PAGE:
I turn 38 in a few days and I’m feeling entirely lackluster about the whole situation.
Newsflash: Woman in her late 30s not super thrilled about late 30s getting later.
I guess I feel like more should have happened by now - besides the death of a parent, a miscarriage, and a rather startling collection of breakups. But you really can’t measure your life in Facebook events. Because that is a soul-withering road.
We all want the highlight reel, the one we’ve decided will make us happy. The partner, the baby, the job, the shiny accomplishment that looks oh-so-slick in a snappy bio.
But does all this really make us happy? Oh yes, absolutely. In moments. I imagine some of the very best moments in life are holding your baby for the first time or feeling so deeply grateful for what helped land your goal or marrying your person in a haze of mutual adoration. But these highlights, these moments, don’t necessarily equal a lifetime of bliss.
Any moment can bring joy. Even the painful ones, the ones that crack you open. Because eventually you’ll learn how to mend the pieces. How to put yourself back together like Humpty-Dumpty did after the king’s men wandered off and the story ended. Or you’ll realize that the scars have healed themselves, as wounds often do. The lightness that follows pain is its own joy.
My highlight reel feels a little sparse - and, yes, I do care about that perceived paucity - but my soul hasn’t withered. I’ve tended to it, often relentlessly. Just as I’ve tended to my heart. Both have been filled with light, and the cracks filled with gold.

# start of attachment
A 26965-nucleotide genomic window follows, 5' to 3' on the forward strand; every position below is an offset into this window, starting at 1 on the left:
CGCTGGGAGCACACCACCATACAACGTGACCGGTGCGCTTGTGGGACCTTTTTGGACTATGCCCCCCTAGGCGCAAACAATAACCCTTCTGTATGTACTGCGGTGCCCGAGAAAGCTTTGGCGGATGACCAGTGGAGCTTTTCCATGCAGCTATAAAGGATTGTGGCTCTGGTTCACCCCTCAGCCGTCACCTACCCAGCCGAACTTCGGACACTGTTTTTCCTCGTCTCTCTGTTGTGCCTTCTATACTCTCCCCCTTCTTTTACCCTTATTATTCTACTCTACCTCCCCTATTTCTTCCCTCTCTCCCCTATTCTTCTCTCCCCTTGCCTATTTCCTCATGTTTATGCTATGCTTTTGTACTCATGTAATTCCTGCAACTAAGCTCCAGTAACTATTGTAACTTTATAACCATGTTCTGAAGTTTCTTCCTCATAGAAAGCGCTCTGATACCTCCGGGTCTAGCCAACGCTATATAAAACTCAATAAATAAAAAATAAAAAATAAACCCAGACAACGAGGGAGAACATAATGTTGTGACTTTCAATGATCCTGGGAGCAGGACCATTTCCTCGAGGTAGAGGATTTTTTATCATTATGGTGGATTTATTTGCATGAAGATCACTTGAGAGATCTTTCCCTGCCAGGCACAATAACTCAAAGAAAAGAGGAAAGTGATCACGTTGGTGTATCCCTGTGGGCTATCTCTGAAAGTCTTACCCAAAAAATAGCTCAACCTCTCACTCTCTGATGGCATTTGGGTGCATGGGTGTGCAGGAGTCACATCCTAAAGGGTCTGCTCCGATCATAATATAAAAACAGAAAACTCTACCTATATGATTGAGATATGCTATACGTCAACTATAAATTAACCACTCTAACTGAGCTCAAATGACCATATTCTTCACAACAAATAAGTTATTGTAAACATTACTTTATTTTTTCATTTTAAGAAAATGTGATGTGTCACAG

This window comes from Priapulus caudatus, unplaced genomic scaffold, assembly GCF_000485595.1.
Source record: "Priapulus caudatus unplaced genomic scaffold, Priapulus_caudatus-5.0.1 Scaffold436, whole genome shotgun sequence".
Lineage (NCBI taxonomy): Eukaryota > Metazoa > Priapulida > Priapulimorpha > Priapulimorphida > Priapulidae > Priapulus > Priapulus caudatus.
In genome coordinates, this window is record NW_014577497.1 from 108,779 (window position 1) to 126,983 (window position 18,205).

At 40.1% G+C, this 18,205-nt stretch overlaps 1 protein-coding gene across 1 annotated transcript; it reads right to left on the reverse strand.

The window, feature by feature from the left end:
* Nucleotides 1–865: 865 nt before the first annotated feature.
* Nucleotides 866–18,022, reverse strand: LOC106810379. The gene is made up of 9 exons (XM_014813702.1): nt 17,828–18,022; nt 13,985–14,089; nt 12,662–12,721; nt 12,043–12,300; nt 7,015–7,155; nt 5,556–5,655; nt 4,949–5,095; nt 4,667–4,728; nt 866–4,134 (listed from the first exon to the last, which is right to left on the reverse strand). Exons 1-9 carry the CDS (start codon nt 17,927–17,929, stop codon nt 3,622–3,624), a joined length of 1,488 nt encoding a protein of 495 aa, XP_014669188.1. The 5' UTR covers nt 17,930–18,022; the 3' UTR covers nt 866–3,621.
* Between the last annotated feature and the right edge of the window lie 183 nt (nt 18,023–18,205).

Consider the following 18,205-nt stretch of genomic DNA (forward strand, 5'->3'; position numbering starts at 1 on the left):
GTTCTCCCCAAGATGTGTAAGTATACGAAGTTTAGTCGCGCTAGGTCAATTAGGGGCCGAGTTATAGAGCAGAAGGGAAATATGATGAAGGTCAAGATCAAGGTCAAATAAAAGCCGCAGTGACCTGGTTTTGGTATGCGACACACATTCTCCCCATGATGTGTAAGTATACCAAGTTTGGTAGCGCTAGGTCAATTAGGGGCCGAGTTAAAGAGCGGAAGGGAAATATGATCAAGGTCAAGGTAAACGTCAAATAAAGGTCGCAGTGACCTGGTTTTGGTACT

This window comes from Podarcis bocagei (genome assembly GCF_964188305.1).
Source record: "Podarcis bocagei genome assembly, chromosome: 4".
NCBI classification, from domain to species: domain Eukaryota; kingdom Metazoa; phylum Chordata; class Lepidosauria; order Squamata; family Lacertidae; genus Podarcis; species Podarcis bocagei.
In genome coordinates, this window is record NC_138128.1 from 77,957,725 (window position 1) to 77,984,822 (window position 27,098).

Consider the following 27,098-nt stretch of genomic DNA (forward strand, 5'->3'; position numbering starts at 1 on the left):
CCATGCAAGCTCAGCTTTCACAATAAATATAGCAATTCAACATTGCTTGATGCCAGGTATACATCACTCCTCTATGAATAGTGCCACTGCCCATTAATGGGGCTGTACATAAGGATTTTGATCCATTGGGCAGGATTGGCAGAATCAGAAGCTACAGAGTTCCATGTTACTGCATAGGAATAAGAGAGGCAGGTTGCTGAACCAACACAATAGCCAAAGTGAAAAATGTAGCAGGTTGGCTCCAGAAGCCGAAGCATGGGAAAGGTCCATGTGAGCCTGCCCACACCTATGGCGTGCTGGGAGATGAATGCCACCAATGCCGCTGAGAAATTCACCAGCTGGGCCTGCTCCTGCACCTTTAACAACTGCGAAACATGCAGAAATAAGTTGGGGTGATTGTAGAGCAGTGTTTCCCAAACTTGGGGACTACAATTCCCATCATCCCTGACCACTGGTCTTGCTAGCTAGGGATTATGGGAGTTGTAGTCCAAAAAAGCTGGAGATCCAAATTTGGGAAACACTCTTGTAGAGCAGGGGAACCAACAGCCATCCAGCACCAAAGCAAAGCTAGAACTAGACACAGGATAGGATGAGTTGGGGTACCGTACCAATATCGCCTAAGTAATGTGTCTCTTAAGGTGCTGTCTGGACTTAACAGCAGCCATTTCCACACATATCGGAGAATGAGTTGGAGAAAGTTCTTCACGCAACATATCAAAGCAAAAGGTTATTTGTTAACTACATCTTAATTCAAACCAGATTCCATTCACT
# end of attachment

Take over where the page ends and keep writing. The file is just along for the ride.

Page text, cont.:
One thing I have learned: Those of us who are deeply sensitive, who feel a lot, who process a lot, who sometimes think we are doing nothing with our lives but feeling and processing - we aren’t just feeling and processing for ourselves. We’re feeling and processing for everyone.
It may feel like you’re just sitting in your bedroom crying - but you are feeling for the entire world. You are healing thousands of people, maybe even millions.
When you process that heartbreak, you are making the heartbreak of others easier to bear. When you feel that grief, you are easing the pain for others on the planet. For those who may not have the luxury of time or access to the tools that we have.
It won’t win us any awards or commendations, no one can even prove we’re doing it (yet) - but I would argue that this is some of the most important work a human person can do.
Lately, whenever I work with a client and they ask why it feels so hard, why the world feels so heavy right now, I always receive the same answer: Because you aren’t just feeling for yourself, you’re feeling for the world. Because you aren’t just healing for yourself, you’re healing for the world.
It’s so easy to forget that this applies to me too. To get down on myself for not having done more, having been more. But shame has no place in light, and it doesn't get to take any more of mine.
You’ve probably heard the term lightworker, and if you’re reading this right now, chances are good that you are one. Because you’re infusing this planet with much-needed light and desperately-sought love. Even when you don’t know you’re doing it.
Next time you’re feeling sad or lost or unsure, pull light into the experience. Imagine light filling your dented heart. Pour light over a tricky situation. Ask for light to be applied to any moment, any event, any hurt. You don’t even have to do it yourself, you just have to request that it be done - and it will be.
Light. You have it. I have it. No matter what our Facebook feeds look like.
(That said, I really hope 38 is the year my highlight reel gets dusted off and starts rolling again.)